Rain begins to pour all around them. Thunder cracks.

Buster’s arms and legs pluck off and are thrown out into the thunderstorm. He rolls around on his back. His fallen head screeches. His hair showers out toward her in the strong wind. His screams drown out as teeth fall from his mouth. His whiskers fall off. Then his ears.
And suddenly, he disappears.


Melody wakes up screaming.

It’s midnight.

She’s sitting up in bed, struggling to catch her breath. She pats around the bed for Buster.
Melody shakes her head and grabs a flashlight from her nightstand drawer. She slips on a jacket and boots and marches outside. She walks past the vulture tree and into the woods behind the house.

She has no sense of where she’s going but her feet keep moving. In front of her, black birds swoop down. A couple of them walk with her. The others perch in trees along the trail. They watch over her.

“Where are we going?” she says.
None of them respond.

They reach the center of the woods after a few minutes. She shines the flashlight onto a wooden sign. One of the crows flies up to rest on top of it.


Melody furrows her eyebrows. She looks to the crow. When their eyes meet, she’s taken back.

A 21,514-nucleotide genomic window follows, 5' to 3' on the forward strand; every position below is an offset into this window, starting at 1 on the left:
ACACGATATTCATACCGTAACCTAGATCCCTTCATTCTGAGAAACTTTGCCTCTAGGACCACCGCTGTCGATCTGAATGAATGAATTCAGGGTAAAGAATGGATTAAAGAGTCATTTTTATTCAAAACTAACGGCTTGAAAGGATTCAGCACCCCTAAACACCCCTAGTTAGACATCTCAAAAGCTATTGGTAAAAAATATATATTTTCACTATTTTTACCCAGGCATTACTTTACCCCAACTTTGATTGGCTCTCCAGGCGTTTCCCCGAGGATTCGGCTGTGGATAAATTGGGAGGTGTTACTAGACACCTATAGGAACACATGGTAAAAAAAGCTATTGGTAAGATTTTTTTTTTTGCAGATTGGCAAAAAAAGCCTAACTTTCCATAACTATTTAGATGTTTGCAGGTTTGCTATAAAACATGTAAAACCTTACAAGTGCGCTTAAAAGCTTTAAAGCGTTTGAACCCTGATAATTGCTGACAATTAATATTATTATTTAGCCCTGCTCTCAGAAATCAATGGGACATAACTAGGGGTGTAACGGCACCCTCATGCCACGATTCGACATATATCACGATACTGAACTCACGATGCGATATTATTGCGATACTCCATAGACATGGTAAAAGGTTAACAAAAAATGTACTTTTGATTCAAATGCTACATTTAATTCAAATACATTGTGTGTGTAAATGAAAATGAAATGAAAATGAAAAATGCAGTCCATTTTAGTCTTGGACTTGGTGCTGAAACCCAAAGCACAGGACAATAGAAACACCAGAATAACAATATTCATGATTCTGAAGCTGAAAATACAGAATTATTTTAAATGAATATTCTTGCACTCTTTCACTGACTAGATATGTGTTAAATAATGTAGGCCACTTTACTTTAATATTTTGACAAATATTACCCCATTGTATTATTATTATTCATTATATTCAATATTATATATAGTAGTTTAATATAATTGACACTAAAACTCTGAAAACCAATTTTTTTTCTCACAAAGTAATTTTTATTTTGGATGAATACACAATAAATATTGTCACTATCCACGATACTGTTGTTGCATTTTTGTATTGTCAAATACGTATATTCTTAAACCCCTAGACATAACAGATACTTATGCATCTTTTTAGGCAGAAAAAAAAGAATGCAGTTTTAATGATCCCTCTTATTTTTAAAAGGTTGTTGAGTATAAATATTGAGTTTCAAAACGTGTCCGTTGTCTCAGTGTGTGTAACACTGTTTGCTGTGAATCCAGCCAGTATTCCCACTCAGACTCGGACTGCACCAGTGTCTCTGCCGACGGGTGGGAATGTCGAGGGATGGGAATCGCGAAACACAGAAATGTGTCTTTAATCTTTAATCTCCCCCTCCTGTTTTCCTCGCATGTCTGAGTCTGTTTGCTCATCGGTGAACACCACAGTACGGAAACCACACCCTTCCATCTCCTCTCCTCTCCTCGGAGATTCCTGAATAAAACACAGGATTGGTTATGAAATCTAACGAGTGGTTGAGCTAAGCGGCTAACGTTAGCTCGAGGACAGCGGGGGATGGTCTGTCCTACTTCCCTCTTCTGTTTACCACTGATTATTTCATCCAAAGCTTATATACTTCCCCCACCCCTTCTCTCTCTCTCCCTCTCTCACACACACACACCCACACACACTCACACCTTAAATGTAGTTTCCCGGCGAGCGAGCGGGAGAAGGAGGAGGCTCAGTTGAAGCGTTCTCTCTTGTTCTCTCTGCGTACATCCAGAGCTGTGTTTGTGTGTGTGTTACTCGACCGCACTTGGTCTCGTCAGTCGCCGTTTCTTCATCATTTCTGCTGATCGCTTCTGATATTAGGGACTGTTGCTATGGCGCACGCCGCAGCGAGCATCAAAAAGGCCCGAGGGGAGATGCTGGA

To an ordinary day on the farm. Calves lick corn dust from Buster’s back. Buster bosses around the chickens. He contemplates eating the chickens. He chases mice. Watches birds on the feeders.

That evening, Melody climbs into the skid loader to move barrels of hay to the hayrack.
The breeze blows through her hair, against her face.

A perfect day.

She fills the hayrack. Then she goes to a tree that fell from the woods. She cuts up the wood with a chainsaw and piles the logs into the skid loader bucket. She looks around for Buster.
“Here kitty-kitty!”

Melody waits a minute. Then she finishes the rest of her chores. When she’s done, she grabs a beer from the fridge and sits on the front porch. She stretches her legs out and lets her eyes fall shut.

Crows cawing in the distance wake her. She swigs down the rest of her warm beer and looks across the driveway where a circle of crows form.

Melody watches them for a minute. They love the corn that falls from the crops this time of year. Except it doesn’t look like they’re eating corn.

Melody walks toward them. She moves slowly, not wanting to scare them off from their meal. But she’s concerned a hawk got one of the chickens. As she steps closer, she can see black and white chicken feathers.

“Not again.”

But when she gets over to the feathers—they turn to fur.

Melody drops to her knees. She looks at the black and white fuzz before her. The thick tire marks that squished a small body. She touches the fur. Grabs some of it and rubs it against her cheek.

She screams and it fills the air for miles.

Vultures circle overhead.

And she’s brought back to the middle of the woods.

It’s midnight.

The crow’s eyes meet her own.

“Denial,” it says. “Tired. We are.”

And she remembers.


Credit: Amanda Eiden